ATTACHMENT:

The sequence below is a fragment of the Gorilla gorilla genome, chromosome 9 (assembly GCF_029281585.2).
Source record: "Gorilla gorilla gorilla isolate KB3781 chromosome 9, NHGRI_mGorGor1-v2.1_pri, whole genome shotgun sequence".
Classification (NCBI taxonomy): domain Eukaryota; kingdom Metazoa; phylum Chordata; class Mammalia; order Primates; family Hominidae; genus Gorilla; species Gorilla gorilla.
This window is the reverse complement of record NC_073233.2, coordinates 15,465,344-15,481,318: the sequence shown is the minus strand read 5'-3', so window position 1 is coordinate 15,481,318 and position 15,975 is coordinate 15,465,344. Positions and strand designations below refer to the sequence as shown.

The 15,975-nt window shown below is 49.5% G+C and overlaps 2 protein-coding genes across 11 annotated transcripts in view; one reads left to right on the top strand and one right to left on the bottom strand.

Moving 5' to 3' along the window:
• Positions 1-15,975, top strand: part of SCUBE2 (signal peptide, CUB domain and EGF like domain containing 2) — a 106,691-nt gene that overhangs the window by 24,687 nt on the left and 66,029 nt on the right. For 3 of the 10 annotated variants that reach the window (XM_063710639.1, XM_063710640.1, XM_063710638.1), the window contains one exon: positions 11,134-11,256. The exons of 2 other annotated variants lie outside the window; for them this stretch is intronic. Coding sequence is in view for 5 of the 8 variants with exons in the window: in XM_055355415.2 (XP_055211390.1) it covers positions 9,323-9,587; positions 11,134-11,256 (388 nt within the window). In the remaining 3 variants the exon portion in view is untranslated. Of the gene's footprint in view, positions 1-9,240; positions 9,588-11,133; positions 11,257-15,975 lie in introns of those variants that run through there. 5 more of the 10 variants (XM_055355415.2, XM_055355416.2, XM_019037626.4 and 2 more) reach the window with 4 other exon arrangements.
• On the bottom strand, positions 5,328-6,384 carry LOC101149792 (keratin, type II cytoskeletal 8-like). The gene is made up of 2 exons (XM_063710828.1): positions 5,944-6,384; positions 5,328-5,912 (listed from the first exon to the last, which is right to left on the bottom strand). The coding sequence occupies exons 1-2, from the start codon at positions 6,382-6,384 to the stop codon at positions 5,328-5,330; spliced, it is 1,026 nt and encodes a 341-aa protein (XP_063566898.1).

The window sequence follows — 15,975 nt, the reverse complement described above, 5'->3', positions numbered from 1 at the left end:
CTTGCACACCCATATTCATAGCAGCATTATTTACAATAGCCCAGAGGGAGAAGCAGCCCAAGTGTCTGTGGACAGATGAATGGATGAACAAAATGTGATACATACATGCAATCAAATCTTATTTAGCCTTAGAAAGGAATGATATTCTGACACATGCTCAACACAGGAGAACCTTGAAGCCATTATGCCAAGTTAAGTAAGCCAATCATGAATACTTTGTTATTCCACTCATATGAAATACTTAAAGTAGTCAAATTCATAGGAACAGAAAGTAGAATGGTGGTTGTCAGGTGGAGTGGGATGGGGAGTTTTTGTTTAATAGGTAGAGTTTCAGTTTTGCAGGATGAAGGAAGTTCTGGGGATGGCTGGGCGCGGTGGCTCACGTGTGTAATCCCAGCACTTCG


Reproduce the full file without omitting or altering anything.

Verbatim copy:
The sequence below is a fragment of the Gorilla gorilla genome, chromosome 9 (assembly GCF_029281585.2).
Source record: "Gorilla gorilla gorilla isolate KB3781 chromosome 9, NHGRI_mGorGor1-v2.1_pri, whole genome shotgun sequence".
Classification (NCBI taxonomy): domain Eukaryota; kingdom Metazoa; phylum Chordata; class Mammalia; order Primates; family Hominidae; genus Gorilla; species Gorilla gorilla.
This window is the reverse complement of record NC_073233.2, coordinates 15,465,344-15,481,318: the sequence shown is the minus strand read 5'-3', so window position 1 is coordinate 15,481,318 and position 15,975 is coordinate 15,465,344. Positions and strand designations below refer to the sequence as shown.

The 15,975-nt window shown below is 49.5% G+C and overlaps 2 protein-coding genes across 11 annotated transcripts in view; one reads left to right on the top strand and one right to left on the bottom strand.

Moving 5' to 3' along the window:
• Positions 1-15,975, top strand: part of SCUBE2 (signal peptide, CUB domain and EGF like domain containing 2) — a 106,691-nt gene that overhangs the window by 24,687 nt on the left and 66,029 nt on the right. For 3 of the 10 annotated variants that reach the window (XM_063710639.1, XM_063710640.1, XM_063710638.1), the window contains one exon: positions 11,134-11,256. The exons of 2 other annotated variants lie outside the window; for them this stretch is intronic. Coding sequence is in view for 5 of the 8 variants with exons in the window: in XM_055355415.2 (XP_055211390.1) it covers positions 9,323-9,587; positions 11,134-11,256 (388 nt within the window). In the remaining 3 variants the exon portion in view is untranslated. Of the gene's footprint in view, positions 1-9,240; positions 9,588-11,133; positions 11,257-15,975 lie in introns of those variants that run through there. 5 more of the 10 variants (XM_055355415.2, XM_055355416.2, XM_019037626.4 and 2 more) reach the window with 4 other exon arrangements.
• On the bottom strand, positions 5,328-6,384 carry LOC101149792 (keratin, type II cytoskeletal 8-like). The gene is made up of 2 exons (XM_063710828.1): positions 5,944-6,384; positions 5,328-5,912 (listed from the first exon to the last, which is right to left on the bottom strand). The coding sequence occupies exons 1-2, from the start codon at positions 6,382-6,384 to the stop codon at positions 5,328-5,330; spliced, it is 1,026 nt and encodes a 341-aa protein (XP_063566898.1).

The window sequence follows — 15,975 nt, the reverse complement described above, 5'->3', positions numbered from 1 at the left end:
CTTGCACACCCATATTCATAGCAGCATTATTTACAATAGCCCAGAGGGAGAAGCAGCCCAAGTGTCTGTGGACAGATGAATGGATGAACAAAATGTGATACATACATGCAATCAAATCTTATTTAGCCTTAGAAAGGAATGATATTCTGACACATGCTCAACACAGGAGAACCTTGAAGCCATTATGCCAAGTTAAGTAAGCCAATCATGAATACTTTGTTATTCCACTCATATGAAATACTTAAAGTAGTCAAATTCATAGGAACAGAAAGTAGAATGGTGGTTGTCAGGTGGAGTGGGATGGGGAGTTTTTGTTTAATAGGTAGAGTTTCAGTTTTGCAGGATGAAGGAAGTTCTGGGGATGGCTGGGCGCGGTGGCTCACGTGTGTAATCCCAGCACTTCG